The Morris County Board of County Commissioners today joined the New York Jets, United Way of Northern New Jersey, and NRG Energy in dedicating a new playground for children at the Head Start of Morris County center in Parsippany.
The $75,000 playground, constructed on the Head Start side lawn, was donated and built through a collaboration involving United Way of Northern New Jersey, the New York Jets, and NRG Energy under the NFL "Hometown Huddle" philanthropy program.
The Jets Women's Organization volunteered to join work crews to assemble the playground on Monday and completed the job before a Nor'easter hit the area later that night.
"Hometown Huddle" is an NFL-wide day of service that provides NFL players, coaches, spouses, and staff from each team the opportunity to participate in a variety of community service activities.
For the past 23 years, the Jets have been building playgrounds, fitness centers, and even weight rooms in underserved communities throughout northern New Jersey, including several locations in Morris County.
"On behalf of the entire New York Jets organization, we're just so excited to be here to unveil what has become an annual event here in Northern New Jersey. I think with this project we've actually gotten over the $1 million mark," said Jesse Linder, Vice President of Community Relations for New York Jets.
"Social and emotional learning is so important, and a lot of those skills can be learned out on a playground, especially when you have safe-space places like this that normally they wouldn't have."
Head Start and the Morris County Commissioners seized the event to re-dedicate the county-owned property.
The Commissioners unveiled a new plaque bearing the names of the board members under the wording: "Dedicated to the Children of Morris County."
The county-owned building also was renamed the "Robert C. Grant Head Start Center of Morris County" in honor of the organization's long-time president.
"I am seldom, if ever, at a loss for words," said Robert C. Grant, who attended the dedication unaware the building was to be renamed in his honor until new letters affixed to the side of the structure were unveiled.
"The classrooms here and the facility is a unique partnership between county government, the Board of County Commissioners, the Head Start program – and we also have to include the Morris School District, the Township of Parsippany-Troy Hills, and other cooperative institutions," Grant said.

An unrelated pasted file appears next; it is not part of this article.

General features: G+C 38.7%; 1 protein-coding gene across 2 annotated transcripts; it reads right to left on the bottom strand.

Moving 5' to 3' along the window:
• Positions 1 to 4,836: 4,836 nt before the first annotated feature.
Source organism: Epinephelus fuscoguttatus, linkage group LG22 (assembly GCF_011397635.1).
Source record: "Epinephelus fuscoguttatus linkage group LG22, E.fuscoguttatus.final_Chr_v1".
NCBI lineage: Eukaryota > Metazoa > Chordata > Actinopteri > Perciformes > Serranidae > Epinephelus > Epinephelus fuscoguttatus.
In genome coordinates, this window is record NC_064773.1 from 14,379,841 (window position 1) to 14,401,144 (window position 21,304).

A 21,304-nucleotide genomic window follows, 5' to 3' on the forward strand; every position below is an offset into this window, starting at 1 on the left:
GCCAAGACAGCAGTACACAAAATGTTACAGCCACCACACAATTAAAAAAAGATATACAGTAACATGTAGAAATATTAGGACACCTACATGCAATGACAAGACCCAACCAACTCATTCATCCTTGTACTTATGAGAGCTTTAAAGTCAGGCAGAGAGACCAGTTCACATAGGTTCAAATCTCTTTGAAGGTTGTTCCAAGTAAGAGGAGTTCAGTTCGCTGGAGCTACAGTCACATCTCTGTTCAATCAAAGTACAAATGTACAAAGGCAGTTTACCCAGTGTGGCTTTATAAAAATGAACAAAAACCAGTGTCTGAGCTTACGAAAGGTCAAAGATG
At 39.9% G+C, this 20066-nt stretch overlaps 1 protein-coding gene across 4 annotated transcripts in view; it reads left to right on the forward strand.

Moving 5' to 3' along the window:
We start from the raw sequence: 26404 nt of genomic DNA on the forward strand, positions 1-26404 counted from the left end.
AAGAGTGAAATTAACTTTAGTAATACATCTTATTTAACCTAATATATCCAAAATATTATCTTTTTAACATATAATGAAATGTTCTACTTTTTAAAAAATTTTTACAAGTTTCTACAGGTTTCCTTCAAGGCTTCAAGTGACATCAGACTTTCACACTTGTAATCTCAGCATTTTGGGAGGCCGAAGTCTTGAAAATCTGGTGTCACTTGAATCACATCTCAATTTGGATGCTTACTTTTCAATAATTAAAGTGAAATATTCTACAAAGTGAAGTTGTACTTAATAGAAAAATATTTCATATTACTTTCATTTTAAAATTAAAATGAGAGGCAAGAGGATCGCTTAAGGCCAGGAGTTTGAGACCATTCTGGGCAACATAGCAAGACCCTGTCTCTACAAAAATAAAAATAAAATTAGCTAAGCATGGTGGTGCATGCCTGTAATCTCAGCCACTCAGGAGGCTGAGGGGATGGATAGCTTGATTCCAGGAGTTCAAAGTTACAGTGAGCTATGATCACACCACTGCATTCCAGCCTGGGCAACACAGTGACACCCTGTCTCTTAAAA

"One of the reasons I love the whole program is because Head Start is probably one of the – if not the – most successful anti-poverty programs ever created by the federal government. The children who go through this program come out of it on an equal footing with their suburban counterparts."
The Morris County Commissioners initially dedicated the county-owned building for use by Head Start last year. It allowed the early education and childcare program for needy families to expand its services with the potential of doubling the number of children served to 90.
"I am proud to continue supporting this wonderful program, which serves a vital need in our community. Head Start profoundly touches the lives of our most needy children and helps them overcome major challenges in life, so they are ready to go to school with the rest of the children in our community," said Commissioner Director Stephen H. Shaw.
Deputy Director Deborah Smith and Commissioner John Krickus joined Shaw at the ceremony.
Also in attendance were Susan O'Donnell, Executive Director of Head Start of Morris County; Sheriff James M. Gannon, Assemblywoman Aura Dunn and Kiran Gaudioso, CEO of United Way of Northern New Jersey, along with many county employees, Jets staff members, and Head Start children and family members.
"Many of these children do not have a safe-space place to play outdoors at home, so this is it – this is where all that learning and joy happens," said O'Donnell. "So this playground and this whole learning center will be changing children's lives today, tomorrow, and for many years to come."
In 2019, the Commissioners adopted a $1.2 million bond ordinance to rehabilitate the county-owned property under a loan and leasing agreement with the federally funded Head Start program.
Head Start began a slow but steady transition into the new facility at the county Human Services complex on Medical Drive in Parsippany a year ago.
The program previously operated in space that had been provided by the county since 2005 under a nominal leasing arrangement at Morris County's Morris View building in nearby Morris Township.
The mission of the Head Start Community Program of Morris County, founded in 1965, is to collaborate with families to provide comprehensive support for child development and school readiness, from prenatal through kindergarten ages, for the community's most vulnerable children.
The organization serves 333 families, providing free programs for expectant mothers, infants, toddlers, and preschoolers at sites throughout Morris County.
Head Start services are responsive to each child and family's ethnic, cultural, and linguistic heritage.
Head Start is now situated in an area dubbed Morris County's "Nonprofit Mall" because it has become a central location for many services and nonprofit organizations designed to help disadvantaged families.
Information about services is available by calling Head Start at 973-989-1430, or through the organization's website, www.headstartmc.org.